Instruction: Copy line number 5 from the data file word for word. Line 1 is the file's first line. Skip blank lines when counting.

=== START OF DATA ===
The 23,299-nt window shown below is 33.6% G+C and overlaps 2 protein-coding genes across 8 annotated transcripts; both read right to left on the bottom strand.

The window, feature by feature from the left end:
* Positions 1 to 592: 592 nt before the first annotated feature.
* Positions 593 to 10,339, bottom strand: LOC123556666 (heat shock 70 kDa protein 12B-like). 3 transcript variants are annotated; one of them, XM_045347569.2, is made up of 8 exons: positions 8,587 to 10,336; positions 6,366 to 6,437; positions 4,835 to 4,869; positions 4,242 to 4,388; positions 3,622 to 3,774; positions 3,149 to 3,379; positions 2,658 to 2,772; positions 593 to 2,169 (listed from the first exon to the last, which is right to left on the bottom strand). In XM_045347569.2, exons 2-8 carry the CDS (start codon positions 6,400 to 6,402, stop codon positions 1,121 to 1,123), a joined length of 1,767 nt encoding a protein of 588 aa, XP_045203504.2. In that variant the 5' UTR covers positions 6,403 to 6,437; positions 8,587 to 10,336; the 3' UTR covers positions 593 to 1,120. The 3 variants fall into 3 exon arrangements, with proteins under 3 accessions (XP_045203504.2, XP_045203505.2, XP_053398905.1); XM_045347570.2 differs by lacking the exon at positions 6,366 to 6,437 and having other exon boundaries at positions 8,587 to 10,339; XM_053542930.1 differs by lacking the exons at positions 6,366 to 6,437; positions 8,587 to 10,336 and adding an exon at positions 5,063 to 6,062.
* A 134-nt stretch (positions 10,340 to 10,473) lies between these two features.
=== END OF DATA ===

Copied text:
* A 134-nt stretch (positions 10,340 to 10,473) lies between these two features.